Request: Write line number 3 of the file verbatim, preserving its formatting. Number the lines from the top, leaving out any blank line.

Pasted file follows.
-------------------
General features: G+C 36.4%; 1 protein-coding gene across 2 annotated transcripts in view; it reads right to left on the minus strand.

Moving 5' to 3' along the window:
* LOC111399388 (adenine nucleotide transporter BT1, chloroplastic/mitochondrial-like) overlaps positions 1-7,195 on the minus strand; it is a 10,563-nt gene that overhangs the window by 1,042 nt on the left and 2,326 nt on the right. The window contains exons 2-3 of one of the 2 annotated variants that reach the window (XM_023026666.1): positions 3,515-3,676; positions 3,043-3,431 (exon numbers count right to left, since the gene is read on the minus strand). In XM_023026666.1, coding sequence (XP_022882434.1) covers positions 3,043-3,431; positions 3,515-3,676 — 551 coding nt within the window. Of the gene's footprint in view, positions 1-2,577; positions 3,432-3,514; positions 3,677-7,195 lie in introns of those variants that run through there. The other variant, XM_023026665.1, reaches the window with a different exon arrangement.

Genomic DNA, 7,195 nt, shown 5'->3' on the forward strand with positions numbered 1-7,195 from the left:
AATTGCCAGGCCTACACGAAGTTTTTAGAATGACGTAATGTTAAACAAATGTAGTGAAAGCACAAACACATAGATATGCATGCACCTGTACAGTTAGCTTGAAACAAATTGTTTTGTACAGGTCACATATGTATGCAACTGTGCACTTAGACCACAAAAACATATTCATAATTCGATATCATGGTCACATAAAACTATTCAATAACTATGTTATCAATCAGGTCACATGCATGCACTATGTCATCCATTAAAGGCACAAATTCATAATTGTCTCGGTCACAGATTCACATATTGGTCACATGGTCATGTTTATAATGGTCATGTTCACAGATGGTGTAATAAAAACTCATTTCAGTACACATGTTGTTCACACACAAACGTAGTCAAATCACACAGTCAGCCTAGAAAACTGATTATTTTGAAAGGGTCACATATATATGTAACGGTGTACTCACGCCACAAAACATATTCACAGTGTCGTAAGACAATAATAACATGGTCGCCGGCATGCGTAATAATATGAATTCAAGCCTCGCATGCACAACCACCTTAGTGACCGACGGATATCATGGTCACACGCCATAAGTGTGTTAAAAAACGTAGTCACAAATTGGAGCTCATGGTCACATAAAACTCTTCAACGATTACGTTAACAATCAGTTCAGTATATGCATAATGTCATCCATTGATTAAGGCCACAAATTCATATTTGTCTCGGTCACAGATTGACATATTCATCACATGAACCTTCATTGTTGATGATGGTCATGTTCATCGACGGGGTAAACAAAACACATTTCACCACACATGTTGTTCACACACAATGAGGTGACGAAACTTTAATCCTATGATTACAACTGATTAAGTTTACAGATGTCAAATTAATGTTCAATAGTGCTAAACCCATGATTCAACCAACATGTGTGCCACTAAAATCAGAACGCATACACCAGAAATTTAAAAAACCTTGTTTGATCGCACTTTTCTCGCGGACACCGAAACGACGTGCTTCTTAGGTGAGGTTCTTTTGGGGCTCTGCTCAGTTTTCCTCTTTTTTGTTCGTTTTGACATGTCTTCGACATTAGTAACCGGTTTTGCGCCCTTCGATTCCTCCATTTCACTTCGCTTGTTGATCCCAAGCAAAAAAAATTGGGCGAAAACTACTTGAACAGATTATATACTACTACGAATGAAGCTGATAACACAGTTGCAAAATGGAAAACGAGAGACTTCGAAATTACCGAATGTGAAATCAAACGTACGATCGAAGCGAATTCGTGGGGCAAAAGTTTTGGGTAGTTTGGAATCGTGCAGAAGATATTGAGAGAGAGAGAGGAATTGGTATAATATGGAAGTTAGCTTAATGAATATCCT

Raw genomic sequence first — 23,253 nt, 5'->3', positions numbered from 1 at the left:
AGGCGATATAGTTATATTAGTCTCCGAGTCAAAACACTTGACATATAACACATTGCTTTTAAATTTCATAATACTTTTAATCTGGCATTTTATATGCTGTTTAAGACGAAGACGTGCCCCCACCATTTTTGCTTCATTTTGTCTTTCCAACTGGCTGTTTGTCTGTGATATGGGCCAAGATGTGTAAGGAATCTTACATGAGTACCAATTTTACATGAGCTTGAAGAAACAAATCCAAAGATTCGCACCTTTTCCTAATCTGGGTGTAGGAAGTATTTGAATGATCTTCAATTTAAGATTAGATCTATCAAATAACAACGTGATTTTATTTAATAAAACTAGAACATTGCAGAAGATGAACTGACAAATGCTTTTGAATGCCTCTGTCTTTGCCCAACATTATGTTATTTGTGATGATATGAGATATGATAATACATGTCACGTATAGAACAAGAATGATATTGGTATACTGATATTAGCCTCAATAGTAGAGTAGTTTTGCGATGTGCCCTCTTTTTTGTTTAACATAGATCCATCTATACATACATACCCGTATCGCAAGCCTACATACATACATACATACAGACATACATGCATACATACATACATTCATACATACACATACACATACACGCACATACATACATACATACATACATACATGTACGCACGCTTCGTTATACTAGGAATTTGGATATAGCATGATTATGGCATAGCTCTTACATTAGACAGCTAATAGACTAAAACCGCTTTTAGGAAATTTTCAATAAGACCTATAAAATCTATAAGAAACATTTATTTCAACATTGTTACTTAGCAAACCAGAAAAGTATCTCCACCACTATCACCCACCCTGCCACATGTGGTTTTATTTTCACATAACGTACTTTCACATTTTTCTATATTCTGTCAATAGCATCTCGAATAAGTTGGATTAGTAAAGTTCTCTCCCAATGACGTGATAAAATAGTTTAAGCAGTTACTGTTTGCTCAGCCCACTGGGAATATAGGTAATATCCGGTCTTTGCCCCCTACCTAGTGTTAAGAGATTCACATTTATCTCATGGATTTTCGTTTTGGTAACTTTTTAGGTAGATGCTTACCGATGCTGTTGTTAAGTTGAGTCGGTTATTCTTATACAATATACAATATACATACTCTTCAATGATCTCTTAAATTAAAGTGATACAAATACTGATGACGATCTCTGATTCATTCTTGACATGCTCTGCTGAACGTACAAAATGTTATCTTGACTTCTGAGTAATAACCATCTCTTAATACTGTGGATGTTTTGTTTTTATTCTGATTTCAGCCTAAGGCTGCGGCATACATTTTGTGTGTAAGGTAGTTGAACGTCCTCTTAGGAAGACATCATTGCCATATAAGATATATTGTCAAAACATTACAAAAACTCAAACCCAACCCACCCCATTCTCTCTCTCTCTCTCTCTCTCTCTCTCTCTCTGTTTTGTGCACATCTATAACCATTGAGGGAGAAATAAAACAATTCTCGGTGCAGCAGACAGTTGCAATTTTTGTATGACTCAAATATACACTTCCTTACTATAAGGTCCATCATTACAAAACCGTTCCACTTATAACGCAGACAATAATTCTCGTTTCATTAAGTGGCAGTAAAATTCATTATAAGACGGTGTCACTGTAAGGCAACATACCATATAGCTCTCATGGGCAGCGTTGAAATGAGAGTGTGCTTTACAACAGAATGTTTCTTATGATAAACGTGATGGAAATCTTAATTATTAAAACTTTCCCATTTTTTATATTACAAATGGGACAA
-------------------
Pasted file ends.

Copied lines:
* LOC111399388 (adenine nucleotide transporter BT1, chloroplastic/mitochondrial-like) overlaps positions 1-7,195 on the minus strand; it is a 10,563-nt gene that overhangs the window by 1,042 nt on the left and 2,326 nt on the right. The window contains exons 2-3 of one of the 2 annotated variants that reach the window (XM_023026666.1): positions 3,515-3,676; positions 3,043-3,431 (exon numbers count right to left, since the gene is read on the minus strand). In XM_023026666.1, coding sequence (XP_022882434.1) covers positions 3,043-3,431; positions 3,515-3,676 — 551 coding nt within the window. Of the gene's footprint in view, positions 1-2,577; positions 3,432-3,514; positions 3,677-7,195 lie in introns of those variants that run through there. The other variant, XM_023026665.1, reaches the window with a different exon arrangement.